Mental Illness Defined as Disruption in Neural Circuits

It has become an NIMH mantra to describe mental disorders as brain disorders. What does this mean? Is it accurate to group schizophrenia, depression, and ADHD together with Alzheimer’s disease, Parkinson’s disease, and Huntington’s disease? Is a neurologic approach to mental disorders helpful or does this focus on the brain lead to less attention to the mind?

First, mental disorders appear to be disorders of brain circuits, in contrast to classical neurological disorders in which focal lesions are apparent. By analogy, heart disease can involve arrhythmias or infarction (death) of heart muscle. Both can be fatal, but the arrhythmia may not have a demonstrable lesion. In past decades, there was little hope of finding abnormal brain circuitry beyond the coarse approach of an EEG, which revealed little detail about regional cortical function. With the advent of imaging techniques like PET, fMRI, MEG, and high resolution EEG, we can map the broad range of cortical function with high spatial and temporal resolution. For the first time, we can study the mind via the brain. Mapping patterns of cortical activity reveals mechanisms of mental function that are just not apparent by observing behavior….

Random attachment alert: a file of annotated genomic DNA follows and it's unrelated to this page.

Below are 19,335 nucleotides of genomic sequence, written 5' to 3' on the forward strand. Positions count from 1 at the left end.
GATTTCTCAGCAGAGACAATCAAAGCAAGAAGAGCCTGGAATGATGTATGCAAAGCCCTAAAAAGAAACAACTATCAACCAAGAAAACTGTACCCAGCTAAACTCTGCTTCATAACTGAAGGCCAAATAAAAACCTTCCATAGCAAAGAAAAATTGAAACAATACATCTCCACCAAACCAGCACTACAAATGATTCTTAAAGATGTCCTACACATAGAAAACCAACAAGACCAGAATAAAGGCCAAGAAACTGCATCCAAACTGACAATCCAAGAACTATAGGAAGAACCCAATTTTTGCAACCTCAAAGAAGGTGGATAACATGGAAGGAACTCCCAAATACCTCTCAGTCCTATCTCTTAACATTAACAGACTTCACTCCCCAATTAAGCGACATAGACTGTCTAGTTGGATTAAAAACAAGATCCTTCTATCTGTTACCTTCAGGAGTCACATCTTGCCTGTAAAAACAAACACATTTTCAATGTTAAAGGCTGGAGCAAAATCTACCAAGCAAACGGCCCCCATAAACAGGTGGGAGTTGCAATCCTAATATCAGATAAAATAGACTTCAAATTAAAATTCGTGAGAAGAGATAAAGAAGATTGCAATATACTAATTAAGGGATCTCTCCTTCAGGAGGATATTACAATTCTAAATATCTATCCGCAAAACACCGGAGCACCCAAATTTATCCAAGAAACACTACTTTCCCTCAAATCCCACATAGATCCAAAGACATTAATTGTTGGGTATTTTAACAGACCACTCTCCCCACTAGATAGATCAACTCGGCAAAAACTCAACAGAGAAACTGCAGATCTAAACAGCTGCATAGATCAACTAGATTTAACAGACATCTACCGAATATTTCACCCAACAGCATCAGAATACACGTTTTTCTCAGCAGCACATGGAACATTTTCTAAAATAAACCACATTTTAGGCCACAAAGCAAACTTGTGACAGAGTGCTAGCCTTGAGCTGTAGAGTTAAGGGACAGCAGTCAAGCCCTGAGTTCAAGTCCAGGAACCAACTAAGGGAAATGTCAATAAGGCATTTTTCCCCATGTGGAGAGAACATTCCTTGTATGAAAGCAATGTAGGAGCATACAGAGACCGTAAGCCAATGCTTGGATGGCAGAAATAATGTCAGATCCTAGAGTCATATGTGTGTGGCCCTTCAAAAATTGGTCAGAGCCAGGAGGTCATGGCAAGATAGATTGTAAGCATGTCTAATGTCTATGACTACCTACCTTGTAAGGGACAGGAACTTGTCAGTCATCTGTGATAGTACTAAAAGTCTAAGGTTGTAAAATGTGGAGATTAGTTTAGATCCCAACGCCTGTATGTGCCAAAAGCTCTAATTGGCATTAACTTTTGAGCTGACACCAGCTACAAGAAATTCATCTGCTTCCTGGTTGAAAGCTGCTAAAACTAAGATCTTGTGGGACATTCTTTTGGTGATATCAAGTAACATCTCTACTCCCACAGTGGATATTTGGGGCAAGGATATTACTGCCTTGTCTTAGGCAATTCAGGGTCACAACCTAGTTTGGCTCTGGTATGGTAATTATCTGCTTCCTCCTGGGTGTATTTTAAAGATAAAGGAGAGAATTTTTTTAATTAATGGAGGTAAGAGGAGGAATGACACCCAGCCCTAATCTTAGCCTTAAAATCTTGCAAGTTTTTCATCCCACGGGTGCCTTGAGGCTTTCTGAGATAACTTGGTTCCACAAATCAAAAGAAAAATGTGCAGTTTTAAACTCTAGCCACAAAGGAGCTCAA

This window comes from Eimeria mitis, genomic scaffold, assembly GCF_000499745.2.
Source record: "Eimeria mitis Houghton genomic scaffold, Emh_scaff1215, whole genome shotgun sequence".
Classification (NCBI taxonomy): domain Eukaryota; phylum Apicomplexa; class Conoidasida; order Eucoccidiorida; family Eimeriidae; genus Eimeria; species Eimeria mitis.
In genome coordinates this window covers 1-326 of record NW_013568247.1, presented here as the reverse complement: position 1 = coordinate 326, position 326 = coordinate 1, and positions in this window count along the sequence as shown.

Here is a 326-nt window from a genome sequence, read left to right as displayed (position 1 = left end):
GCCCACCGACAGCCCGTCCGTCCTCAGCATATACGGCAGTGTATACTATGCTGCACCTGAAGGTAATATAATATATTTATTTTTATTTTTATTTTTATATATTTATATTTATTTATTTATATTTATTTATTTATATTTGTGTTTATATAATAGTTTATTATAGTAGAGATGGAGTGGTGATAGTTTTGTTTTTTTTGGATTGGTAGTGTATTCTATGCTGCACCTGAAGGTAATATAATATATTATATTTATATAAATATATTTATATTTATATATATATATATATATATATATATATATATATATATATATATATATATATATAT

By Thomas Insel, M.D.
NIMH Director

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